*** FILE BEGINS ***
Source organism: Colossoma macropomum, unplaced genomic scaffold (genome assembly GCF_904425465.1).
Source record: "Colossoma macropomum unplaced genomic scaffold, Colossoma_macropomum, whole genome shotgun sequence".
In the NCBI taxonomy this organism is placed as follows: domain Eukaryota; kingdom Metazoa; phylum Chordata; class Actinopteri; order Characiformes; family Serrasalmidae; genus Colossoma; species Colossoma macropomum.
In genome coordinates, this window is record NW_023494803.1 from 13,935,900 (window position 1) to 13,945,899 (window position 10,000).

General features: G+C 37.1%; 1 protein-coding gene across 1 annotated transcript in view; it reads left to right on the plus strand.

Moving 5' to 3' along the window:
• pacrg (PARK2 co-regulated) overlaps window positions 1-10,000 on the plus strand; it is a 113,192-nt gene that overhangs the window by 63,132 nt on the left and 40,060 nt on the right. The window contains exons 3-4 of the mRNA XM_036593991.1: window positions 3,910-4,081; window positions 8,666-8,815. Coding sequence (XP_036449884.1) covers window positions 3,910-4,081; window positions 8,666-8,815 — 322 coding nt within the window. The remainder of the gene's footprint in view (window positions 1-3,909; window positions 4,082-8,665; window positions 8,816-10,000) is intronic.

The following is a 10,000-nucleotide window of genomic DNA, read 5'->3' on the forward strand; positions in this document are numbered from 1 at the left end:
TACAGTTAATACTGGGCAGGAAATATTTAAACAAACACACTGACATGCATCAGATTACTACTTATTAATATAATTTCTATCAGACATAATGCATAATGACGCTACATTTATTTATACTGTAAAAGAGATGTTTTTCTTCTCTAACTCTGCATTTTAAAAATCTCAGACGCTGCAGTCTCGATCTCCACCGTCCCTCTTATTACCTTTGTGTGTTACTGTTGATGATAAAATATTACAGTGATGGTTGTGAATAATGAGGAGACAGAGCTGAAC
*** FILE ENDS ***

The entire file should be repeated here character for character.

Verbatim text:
Source organism: Colossoma macropomum, unplaced genomic scaffold (genome assembly GCF_904425465.1).
Source record: "Colossoma macropomum unplaced genomic scaffold, Colossoma_macropomum, whole genome shotgun sequence".
In the NCBI taxonomy this organism is placed as follows: domain Eukaryota; kingdom Metazoa; phylum Chordata; class Actinopteri; order Characiformes; family Serrasalmidae; genus Colossoma; species Colossoma macropomum.
In genome coordinates, this window is record NW_023494803.1 from 13,935,900 (window position 1) to 13,945,899 (window position 10,000).

General features: G+C 37.1%; 1 protein-coding gene across 1 annotated transcript in view; it reads left to right on the plus strand.

Moving 5' to 3' along the window:
• pacrg (PARK2 co-regulated) overlaps window positions 1-10,000 on the plus strand; it is a 113,192-nt gene that overhangs the window by 63,132 nt on the left and 40,060 nt on the right. The window contains exons 3-4 of the mRNA XM_036593991.1: window positions 3,910-4,081; window positions 8,666-8,815. Coding sequence (XP_036449884.1) covers window positions 3,910-4,081; window positions 8,666-8,815 — 322 coding nt within the window. The remainder of the gene's footprint in view (window positions 1-3,909; window positions 4,082-8,665; window positions 8,816-10,000) is intronic.

The following is a 10,000-nucleotide window of genomic DNA, read 5'->3' on the forward strand; positions in this document are numbered from 1 at the left end:
TACAGTTAATACTGGGCAGGAAATATTTAAACAAACACACTGACATGCATCAGATTACTACTTATTAATATAATTTCTATCAGACATAATGCATAATGACGCTACATTTATTTATACTGTAAAAGAGATGTTTTTCTTCTCTAACTCTGCATTTTAAAAATCTCAGACGCTGCAGTCTCGATCTCCACCGTCCCTCTTATTACCTTTGTGTGTTACTGTTGATGATAAAATATTACAGTGATGGTTGTGAATAATGAGGAGACAGAGCTGAAC